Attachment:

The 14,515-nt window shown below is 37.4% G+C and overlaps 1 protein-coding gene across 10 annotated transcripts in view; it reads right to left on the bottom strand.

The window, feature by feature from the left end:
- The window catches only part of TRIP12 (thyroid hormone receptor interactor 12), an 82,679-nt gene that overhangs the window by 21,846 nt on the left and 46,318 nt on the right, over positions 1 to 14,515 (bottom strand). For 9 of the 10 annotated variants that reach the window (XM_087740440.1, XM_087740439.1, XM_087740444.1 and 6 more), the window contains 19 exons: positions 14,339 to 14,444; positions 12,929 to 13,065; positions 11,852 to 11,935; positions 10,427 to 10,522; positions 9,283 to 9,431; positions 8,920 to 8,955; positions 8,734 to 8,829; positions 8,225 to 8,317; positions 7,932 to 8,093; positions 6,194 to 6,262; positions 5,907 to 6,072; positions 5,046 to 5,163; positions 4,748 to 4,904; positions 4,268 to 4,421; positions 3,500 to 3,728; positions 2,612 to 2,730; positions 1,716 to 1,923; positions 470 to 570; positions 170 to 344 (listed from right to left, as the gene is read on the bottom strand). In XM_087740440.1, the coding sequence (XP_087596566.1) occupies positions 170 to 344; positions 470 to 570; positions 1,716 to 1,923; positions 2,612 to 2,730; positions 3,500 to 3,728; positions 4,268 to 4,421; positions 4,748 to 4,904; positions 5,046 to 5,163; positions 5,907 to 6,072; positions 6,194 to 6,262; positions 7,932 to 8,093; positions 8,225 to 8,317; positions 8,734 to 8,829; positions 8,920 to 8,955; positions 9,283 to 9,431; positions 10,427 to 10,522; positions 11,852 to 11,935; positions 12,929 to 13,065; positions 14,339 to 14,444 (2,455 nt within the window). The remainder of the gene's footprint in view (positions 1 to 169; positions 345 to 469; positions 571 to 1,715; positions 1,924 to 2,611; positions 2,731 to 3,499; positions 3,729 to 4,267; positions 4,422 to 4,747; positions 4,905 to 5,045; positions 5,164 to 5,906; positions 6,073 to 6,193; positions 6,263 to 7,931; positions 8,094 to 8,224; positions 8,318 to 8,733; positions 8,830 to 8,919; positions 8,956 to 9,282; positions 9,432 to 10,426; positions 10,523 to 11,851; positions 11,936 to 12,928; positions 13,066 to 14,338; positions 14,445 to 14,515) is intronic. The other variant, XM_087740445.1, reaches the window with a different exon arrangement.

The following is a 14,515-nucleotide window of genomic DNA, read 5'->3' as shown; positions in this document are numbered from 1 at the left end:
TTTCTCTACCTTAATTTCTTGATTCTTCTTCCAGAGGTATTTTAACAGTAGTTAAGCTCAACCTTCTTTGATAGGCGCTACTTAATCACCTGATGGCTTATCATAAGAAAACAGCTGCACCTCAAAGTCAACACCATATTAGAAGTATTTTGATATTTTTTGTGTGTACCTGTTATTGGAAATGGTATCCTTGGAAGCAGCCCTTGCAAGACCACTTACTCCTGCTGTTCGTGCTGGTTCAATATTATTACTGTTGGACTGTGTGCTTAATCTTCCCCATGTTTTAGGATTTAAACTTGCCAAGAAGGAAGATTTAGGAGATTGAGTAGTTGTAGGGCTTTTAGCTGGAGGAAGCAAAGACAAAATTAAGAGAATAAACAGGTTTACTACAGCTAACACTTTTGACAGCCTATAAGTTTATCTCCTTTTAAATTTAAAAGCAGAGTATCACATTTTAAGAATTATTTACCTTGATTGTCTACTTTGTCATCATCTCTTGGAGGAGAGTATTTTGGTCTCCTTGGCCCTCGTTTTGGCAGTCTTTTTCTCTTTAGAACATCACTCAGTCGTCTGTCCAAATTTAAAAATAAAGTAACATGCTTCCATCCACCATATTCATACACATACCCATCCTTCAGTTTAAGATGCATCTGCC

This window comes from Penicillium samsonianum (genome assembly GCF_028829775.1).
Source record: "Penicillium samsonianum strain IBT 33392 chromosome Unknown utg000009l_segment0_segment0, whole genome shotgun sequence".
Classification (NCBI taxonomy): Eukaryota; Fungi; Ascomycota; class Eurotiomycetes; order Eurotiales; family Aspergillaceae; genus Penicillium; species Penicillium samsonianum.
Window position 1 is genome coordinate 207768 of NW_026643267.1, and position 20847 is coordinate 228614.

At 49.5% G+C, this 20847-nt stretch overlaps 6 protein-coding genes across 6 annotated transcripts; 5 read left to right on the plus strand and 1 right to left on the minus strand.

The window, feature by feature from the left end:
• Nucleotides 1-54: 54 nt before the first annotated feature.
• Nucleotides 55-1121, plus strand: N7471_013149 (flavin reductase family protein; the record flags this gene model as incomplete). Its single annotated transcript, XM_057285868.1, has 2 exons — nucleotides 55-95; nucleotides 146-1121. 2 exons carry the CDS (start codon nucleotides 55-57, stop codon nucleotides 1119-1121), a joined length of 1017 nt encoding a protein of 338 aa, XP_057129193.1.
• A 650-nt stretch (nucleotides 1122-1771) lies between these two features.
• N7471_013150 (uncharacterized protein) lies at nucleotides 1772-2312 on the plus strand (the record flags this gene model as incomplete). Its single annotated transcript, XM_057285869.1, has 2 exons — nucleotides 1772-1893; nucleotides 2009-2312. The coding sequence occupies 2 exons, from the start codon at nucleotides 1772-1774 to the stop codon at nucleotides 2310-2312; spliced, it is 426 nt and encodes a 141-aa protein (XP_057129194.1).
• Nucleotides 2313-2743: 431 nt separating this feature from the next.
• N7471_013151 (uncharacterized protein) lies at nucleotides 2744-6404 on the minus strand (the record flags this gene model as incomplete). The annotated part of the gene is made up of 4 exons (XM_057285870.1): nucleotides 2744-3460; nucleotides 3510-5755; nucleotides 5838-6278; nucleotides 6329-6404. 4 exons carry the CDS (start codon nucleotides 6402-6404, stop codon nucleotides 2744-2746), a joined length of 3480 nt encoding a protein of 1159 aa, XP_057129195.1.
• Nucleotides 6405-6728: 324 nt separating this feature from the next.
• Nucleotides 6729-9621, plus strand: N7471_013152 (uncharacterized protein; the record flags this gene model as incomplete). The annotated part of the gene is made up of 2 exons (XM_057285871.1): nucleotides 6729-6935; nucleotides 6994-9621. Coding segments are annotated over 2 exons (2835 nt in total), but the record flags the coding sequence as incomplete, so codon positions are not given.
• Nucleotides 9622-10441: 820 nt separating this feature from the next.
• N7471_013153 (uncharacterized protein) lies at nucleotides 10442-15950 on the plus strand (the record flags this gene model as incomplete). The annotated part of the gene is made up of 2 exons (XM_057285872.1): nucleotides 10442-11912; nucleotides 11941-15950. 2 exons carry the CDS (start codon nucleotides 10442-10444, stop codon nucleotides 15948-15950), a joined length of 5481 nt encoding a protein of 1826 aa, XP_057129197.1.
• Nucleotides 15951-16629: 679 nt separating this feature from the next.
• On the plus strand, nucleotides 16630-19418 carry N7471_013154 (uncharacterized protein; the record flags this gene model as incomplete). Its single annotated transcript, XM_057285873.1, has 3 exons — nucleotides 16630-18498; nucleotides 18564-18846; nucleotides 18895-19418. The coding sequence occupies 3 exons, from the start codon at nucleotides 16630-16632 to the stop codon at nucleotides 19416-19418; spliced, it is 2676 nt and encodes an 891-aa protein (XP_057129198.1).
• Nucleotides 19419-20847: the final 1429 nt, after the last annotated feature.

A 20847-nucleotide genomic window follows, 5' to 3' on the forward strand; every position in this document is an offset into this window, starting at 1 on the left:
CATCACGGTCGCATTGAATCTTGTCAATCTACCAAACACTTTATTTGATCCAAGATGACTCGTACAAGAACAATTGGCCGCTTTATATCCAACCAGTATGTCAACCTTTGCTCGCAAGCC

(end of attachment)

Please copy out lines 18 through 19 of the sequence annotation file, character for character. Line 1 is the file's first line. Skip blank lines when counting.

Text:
• Nucleotides 6405-6728: 324 nt separating this feature from the next.
• Nucleotides 6729-9621, plus strand: N7471_013152 (uncharacterized protein; the record flags this gene model as incomplete). The annotated part of the gene is made up of 2 exons (XM_057285871.1): nucleotides 6729-6935; nucleotides 6994-9621. Coding segments are annotated over 2 exons (2835 nt in total), but the record flags the coding sequence as incomplete, so codon positions are not given.